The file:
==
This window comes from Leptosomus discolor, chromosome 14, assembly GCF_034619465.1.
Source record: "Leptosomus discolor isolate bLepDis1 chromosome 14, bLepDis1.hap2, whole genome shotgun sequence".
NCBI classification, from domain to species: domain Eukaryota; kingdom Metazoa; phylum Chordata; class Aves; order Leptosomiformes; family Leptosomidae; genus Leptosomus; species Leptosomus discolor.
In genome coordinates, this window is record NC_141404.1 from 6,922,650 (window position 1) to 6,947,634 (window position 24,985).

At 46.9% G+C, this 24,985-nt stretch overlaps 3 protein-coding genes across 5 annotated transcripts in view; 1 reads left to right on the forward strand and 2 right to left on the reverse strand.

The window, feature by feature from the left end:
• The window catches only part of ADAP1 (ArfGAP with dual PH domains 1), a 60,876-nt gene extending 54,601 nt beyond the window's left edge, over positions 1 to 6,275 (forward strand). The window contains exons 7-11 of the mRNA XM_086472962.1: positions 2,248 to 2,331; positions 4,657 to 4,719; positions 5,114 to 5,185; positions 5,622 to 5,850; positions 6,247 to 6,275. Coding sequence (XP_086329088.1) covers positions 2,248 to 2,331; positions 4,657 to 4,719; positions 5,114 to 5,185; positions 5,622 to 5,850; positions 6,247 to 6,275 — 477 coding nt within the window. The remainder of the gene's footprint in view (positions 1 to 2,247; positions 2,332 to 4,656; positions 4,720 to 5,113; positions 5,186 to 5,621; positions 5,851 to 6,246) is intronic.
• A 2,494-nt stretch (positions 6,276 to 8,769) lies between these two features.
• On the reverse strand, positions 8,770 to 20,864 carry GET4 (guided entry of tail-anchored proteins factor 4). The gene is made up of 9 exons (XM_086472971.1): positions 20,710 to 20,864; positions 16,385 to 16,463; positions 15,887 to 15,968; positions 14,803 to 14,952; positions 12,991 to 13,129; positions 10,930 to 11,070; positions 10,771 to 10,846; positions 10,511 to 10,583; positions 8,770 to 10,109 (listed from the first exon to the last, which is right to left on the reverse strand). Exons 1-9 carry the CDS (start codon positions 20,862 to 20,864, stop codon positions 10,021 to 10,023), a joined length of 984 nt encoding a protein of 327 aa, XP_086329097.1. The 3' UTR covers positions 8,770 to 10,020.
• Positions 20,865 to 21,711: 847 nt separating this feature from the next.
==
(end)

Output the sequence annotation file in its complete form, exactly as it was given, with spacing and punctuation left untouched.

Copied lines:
This window comes from Leptosomus discolor, chromosome 14, assembly GCF_034619465.1.
Source record: "Leptosomus discolor isolate bLepDis1 chromosome 14, bLepDis1.hap2, whole genome shotgun sequence".
NCBI classification, from domain to species: domain Eukaryota; kingdom Metazoa; phylum Chordata; class Aves; order Leptosomiformes; family Leptosomidae; genus Leptosomus; species Leptosomus discolor.
In genome coordinates, this window is record NC_141404.1 from 6,922,650 (window position 1) to 6,947,634 (window position 24,985).

At 46.9% G+C, this 24,985-nt stretch overlaps 3 protein-coding genes across 5 annotated transcripts in view; 1 reads left to right on the forward strand and 2 right to left on the reverse strand.

The window, feature by feature from the left end:
• The window catches only part of ADAP1 (ArfGAP with dual PH domains 1), a 60,876-nt gene extending 54,601 nt beyond the window's left edge, over positions 1 to 6,275 (forward strand). The window contains exons 7-11 of the mRNA XM_086472962.1: positions 2,248 to 2,331; positions 4,657 to 4,719; positions 5,114 to 5,185; positions 5,622 to 5,850; positions 6,247 to 6,275. Coding sequence (XP_086329088.1) covers positions 2,248 to 2,331; positions 4,657 to 4,719; positions 5,114 to 5,185; positions 5,622 to 5,850; positions 6,247 to 6,275 — 477 coding nt within the window. The remainder of the gene's footprint in view (positions 1 to 2,247; positions 2,332 to 4,656; positions 4,720 to 5,113; positions 5,186 to 5,621; positions 5,851 to 6,246) is intronic.
• A 2,494-nt stretch (positions 6,276 to 8,769) lies between these two features.
• On the reverse strand, positions 8,770 to 20,864 carry GET4 (guided entry of tail-anchored proteins factor 4). The gene is made up of 9 exons (XM_086472971.1): positions 20,710 to 20,864; positions 16,385 to 16,463; positions 15,887 to 15,968; positions 14,803 to 14,952; positions 12,991 to 13,129; positions 10,930 to 11,070; positions 10,771 to 10,846; positions 10,511 to 10,583; positions 8,770 to 10,109 (listed from the first exon to the last, which is right to left on the reverse strand). Exons 1-9 carry the CDS (start codon positions 20,862 to 20,864, stop codon positions 10,021 to 10,023), a joined length of 984 nt encoding a protein of 327 aa, XP_086329097.1. The 3' UTR covers positions 8,770 to 10,020.
• Positions 20,865 to 21,711: 847 nt separating this feature from the next.